endrochronological analysis is used to date and authenticate paintings on wooden supports, wooden sculptures, jewelry boxes, furniture and other wooden works of art. This method of dating helps to determine the tree’s felling date by measuring the width of the annual rings on the panels and comparing the growth ring curve resulting from this measurement with dated master chronologies. Since the characteristics of the growth ring curve over several centuries are unique and specific to wood of differing geographical origins, it is possible to obtain a relatively precise dating of art-objects, as well as their provenance. Applying dendrochronological analysis to a 15th-16th Century unknown Flemish Primitive panel can provide a rather precise dating and identification of the origin of wood (Spain or Flanders, for instance), thereby considerably narrowing the search for the master’s identity.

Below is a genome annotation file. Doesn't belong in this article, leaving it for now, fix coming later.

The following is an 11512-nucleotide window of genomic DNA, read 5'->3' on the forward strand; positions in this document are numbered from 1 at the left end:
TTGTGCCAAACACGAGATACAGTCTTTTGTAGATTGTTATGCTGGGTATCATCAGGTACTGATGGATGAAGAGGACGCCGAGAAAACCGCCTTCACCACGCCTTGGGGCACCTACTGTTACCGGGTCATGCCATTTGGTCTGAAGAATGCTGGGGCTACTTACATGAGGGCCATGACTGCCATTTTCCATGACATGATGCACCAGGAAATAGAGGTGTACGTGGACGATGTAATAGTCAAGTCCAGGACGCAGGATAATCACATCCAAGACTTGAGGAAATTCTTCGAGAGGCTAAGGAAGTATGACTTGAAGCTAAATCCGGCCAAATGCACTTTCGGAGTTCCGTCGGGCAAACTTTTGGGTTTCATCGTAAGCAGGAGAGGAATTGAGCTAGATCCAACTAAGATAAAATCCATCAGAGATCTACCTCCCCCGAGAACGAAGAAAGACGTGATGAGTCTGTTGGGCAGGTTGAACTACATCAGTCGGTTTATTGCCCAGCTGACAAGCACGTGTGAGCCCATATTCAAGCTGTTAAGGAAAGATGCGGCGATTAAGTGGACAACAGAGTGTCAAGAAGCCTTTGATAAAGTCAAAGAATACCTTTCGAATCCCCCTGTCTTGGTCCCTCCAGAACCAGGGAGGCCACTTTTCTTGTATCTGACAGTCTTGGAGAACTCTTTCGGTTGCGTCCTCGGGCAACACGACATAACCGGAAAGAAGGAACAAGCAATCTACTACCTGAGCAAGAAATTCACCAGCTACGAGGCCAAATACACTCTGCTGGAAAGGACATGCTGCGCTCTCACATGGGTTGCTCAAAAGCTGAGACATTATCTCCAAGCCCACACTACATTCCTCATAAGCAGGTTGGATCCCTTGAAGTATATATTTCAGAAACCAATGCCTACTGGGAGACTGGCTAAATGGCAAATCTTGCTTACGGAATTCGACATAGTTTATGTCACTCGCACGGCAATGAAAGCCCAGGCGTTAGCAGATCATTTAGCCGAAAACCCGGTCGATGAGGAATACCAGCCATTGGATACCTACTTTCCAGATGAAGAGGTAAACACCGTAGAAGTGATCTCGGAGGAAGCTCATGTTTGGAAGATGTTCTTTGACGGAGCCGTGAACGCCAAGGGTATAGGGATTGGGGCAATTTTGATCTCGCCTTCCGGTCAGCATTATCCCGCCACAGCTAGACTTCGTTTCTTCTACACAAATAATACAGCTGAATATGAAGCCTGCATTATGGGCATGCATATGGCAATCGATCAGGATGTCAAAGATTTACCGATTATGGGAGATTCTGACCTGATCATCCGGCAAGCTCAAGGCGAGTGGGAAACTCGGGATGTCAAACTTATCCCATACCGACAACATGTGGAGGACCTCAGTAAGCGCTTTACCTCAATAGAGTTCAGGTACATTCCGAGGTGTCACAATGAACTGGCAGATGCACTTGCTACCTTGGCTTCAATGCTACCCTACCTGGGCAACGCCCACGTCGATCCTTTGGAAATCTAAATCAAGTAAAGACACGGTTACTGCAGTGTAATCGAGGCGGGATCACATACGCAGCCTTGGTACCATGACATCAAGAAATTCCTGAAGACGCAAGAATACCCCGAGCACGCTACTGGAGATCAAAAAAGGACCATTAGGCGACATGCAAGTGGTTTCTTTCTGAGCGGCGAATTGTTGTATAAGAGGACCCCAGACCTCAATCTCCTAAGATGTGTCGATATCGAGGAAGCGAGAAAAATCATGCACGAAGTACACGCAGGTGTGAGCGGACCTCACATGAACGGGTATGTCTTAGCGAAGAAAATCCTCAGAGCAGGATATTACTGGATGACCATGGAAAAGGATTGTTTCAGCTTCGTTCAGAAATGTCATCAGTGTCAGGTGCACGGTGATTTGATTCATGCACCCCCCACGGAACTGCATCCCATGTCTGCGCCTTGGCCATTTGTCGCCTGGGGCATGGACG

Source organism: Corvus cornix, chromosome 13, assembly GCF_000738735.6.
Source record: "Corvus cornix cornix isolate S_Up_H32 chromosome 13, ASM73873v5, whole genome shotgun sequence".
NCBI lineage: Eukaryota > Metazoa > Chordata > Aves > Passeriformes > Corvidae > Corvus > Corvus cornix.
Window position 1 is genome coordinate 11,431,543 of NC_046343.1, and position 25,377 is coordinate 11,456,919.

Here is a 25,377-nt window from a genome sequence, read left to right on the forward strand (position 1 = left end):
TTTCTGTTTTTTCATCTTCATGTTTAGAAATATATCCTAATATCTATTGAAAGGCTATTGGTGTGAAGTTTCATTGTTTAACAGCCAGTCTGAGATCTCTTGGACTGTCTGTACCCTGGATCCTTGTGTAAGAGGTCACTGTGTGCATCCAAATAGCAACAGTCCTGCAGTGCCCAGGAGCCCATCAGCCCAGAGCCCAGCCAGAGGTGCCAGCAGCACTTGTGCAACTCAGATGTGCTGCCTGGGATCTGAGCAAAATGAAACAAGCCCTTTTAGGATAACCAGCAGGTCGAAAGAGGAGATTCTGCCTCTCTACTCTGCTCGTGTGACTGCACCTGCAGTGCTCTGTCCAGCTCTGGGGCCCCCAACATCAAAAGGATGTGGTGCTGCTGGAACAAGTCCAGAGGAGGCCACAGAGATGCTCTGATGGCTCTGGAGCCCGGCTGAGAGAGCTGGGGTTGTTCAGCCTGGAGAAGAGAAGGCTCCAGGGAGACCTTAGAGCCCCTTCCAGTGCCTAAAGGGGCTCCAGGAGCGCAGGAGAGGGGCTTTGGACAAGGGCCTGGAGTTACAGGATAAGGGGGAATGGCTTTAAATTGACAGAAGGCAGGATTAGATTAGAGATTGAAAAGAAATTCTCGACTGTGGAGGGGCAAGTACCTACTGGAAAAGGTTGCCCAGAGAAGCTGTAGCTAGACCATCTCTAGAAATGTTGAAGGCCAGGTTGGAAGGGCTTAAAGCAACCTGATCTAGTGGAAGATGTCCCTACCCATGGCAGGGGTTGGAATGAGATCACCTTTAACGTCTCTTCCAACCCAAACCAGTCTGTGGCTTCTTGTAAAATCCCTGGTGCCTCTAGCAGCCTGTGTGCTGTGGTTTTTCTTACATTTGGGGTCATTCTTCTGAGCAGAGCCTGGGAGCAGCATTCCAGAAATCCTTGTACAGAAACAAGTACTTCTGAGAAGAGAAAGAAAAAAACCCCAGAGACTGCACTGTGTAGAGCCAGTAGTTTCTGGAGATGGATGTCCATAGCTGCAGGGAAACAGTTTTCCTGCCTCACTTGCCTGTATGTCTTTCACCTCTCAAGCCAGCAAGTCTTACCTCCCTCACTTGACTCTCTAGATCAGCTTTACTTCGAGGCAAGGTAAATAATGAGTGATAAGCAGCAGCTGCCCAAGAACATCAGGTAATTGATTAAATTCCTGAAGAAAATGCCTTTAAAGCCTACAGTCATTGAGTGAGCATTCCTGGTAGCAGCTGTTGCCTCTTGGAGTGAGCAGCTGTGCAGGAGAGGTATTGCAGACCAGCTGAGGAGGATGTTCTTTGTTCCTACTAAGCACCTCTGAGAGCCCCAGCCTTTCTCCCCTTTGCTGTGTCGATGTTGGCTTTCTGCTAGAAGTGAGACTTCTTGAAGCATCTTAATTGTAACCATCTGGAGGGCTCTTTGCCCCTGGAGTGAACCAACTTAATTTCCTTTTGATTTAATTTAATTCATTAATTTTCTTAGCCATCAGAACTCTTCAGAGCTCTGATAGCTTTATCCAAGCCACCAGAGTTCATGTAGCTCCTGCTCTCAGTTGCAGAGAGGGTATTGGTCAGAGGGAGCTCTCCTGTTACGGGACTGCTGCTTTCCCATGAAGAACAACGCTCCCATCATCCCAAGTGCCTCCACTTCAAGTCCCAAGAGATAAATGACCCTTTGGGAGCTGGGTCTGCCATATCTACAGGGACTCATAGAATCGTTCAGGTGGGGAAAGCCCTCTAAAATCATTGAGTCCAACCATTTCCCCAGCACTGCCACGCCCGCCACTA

How does it work?
Certain species of trees produce wide rings during wet years and, inversely, narrow rings during dry seasons. Each year, a tree adds a layer of wood to its trunk and branches, thus creating the annual rings we see when viewing a cross section. The climatic changes or patterns in specific geographic areas can be traced by the study of old living trees. Samples taken from trees of unknown age can then be studied for matches with samples from trees with known sequences of growth.